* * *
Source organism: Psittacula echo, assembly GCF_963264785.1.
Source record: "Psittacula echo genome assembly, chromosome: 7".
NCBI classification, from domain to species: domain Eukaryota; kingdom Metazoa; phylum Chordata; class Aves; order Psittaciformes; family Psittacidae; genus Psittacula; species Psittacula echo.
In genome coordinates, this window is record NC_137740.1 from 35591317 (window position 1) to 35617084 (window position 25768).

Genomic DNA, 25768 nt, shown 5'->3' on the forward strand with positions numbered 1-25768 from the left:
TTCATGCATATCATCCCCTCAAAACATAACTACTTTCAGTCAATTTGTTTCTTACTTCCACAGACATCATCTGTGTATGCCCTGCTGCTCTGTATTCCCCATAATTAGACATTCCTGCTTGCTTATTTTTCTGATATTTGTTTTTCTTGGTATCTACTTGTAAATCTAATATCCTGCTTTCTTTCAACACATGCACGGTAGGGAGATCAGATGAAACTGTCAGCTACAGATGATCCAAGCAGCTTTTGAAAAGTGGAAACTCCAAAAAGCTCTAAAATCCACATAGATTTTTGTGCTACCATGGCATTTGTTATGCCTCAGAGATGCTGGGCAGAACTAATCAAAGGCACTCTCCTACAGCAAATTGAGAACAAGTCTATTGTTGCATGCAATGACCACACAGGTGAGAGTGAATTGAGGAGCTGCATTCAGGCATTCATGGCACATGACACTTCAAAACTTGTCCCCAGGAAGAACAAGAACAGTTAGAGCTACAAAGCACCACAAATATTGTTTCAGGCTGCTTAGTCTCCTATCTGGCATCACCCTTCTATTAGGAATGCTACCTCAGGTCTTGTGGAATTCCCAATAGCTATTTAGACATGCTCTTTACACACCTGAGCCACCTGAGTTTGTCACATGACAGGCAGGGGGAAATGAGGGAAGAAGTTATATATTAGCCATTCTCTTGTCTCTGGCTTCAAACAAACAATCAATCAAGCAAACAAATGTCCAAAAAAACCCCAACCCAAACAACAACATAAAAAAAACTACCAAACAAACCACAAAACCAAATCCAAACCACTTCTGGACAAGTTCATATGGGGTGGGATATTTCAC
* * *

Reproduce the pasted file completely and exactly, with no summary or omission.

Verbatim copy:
Source organism: Psittacula echo, assembly GCF_963264785.1.
Source record: "Psittacula echo genome assembly, chromosome: 7".
NCBI classification, from domain to species: domain Eukaryota; kingdom Metazoa; phylum Chordata; class Aves; order Psittaciformes; family Psittacidae; genus Psittacula; species Psittacula echo.
In genome coordinates, this window is record NC_137740.1 from 35591317 (window position 1) to 35617084 (window position 25768).

Genomic DNA, 25768 nt, shown 5'->3' on the forward strand with positions numbered 1-25768 from the left:
TTCATGCATATCATCCCCTCAAAACATAACTACTTTCAGTCAATTTGTTTCTTACTTCCACAGACATCATCTGTGTATGCCCTGCTGCTCTGTATTCCCCATAATTAGACATTCCTGCTTGCTTATTTTTCTGATATTTGTTTTTCTTGGTATCTACTTGTAAATCTAATATCCTGCTTTCTTTCAACACATGCACGGTAGGGAGATCAGATGAAACTGTCAGCTACAGATGATCCAAGCAGCTTTTGAAAAGTGGAAACTCCAAAAAGCTCTAAAATCCACATAGATTTTTGTGCTACCATGGCATTTGTTATGCCTCAGAGATGCTGGGCAGAACTAATCAAAGGCACTCTCCTACAGCAAATTGAGAACAAGTCTATTGTTGCATGCAATGACCACACAGGTGAGAGTGAATTGAGGAGCTGCATTCAGGCATTCATGGCACATGACACTTCAAAACTTGTCCCCAGGAAGAACAAGAACAGTTAGAGCTACAAAGCACCACAAATATTGTTTCAGGCTGCTTAGTCTCCTATCTGGCATCACCCTTCTATTAGGAATGCTACCTCAGGTCTTGTGGAATTCCCAATAGCTATTTAGACATGCTCTTTACACACCTGAGCCACCTGAGTTTGTCACATGACAGGCAGGGGGAAATGAGGGAAGAAGTTATATATTAGCCATTCTCTTGTCTCTGGCTTCAAACAAACAATCAATCAAGCAAACAAATGTCCAAAAAAACCCCAACCCAAACAACAACATAAAAAAAACTACCAAACAAACCACAAAACCAAATCCAAACCACTTCTGGACAAGTTCATATGGGGTGGGATATTTCAC